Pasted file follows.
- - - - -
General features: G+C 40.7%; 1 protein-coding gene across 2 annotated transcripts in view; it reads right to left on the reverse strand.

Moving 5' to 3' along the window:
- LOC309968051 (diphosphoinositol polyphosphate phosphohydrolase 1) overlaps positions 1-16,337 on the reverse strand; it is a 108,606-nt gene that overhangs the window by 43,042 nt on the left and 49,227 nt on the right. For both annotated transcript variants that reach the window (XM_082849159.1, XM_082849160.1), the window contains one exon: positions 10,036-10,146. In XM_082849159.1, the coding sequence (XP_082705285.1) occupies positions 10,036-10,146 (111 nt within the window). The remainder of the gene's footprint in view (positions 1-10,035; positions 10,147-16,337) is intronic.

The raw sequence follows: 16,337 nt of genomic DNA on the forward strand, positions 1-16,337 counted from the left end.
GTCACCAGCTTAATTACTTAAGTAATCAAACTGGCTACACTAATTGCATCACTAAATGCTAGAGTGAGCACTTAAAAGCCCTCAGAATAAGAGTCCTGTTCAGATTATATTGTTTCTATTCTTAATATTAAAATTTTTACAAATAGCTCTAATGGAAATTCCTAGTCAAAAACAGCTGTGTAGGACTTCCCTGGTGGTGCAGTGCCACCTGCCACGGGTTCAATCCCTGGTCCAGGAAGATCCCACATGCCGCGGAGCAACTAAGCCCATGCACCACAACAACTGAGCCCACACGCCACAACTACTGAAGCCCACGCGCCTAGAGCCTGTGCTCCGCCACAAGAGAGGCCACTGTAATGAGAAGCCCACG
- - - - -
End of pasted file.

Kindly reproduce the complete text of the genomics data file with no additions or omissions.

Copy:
General features: G+C 40.7%; 1 protein-coding gene across 2 annotated transcripts in view; it reads right to left on the reverse strand.

Moving 5' to 3' along the window:
- LOC309968051 (diphosphoinositol polyphosphate phosphohydrolase 1) overlaps positions 1-16,337 on the reverse strand; it is a 108,606-nt gene that overhangs the window by 43,042 nt on the left and 49,227 nt on the right. For both annotated transcript variants that reach the window (XM_082849159.1, XM_082849160.1), the window contains one exon: positions 10,036-10,146. In XM_082849159.1, the coding sequence (XP_082705285.1) occupies positions 10,036-10,146 (111 nt within the window). The remainder of the gene's footprint in view (positions 1-10,035; positions 10,147-16,337) is intronic.

The raw sequence follows: 16,337 nt of genomic DNA on the forward strand, positions 1-16,337 counted from the left end.
GTCACCAGCTTAATTACTTAAGTAATCAAACTGGCTACACTAATTGCATCACTAAATGCTAGAGTGAGCACTTAAAAGCCCTCAGAATAAGAGTCCTGTTCAGATTATATTGTTTCTATTCTTAATATTAAAATTTTTACAAATAGCTCTAATGGAAATTCCTAGTCAAAAACAGCTGTGTAGGACTTCCCTGGTGGTGCAGTGCCACCTGCCACGGGTTCAATCCCTGGTCCAGGAAGATCCCACATGCCGCGGAGCAACTAAGCCCATGCACCACAACAACTGAGCCCACACGCCACAACTACTGAAGCCCACGCGCCTAGAGCCTGTGCTCCGCCACAAGAGAGGCCACTGTAATGAGAAGCCCACG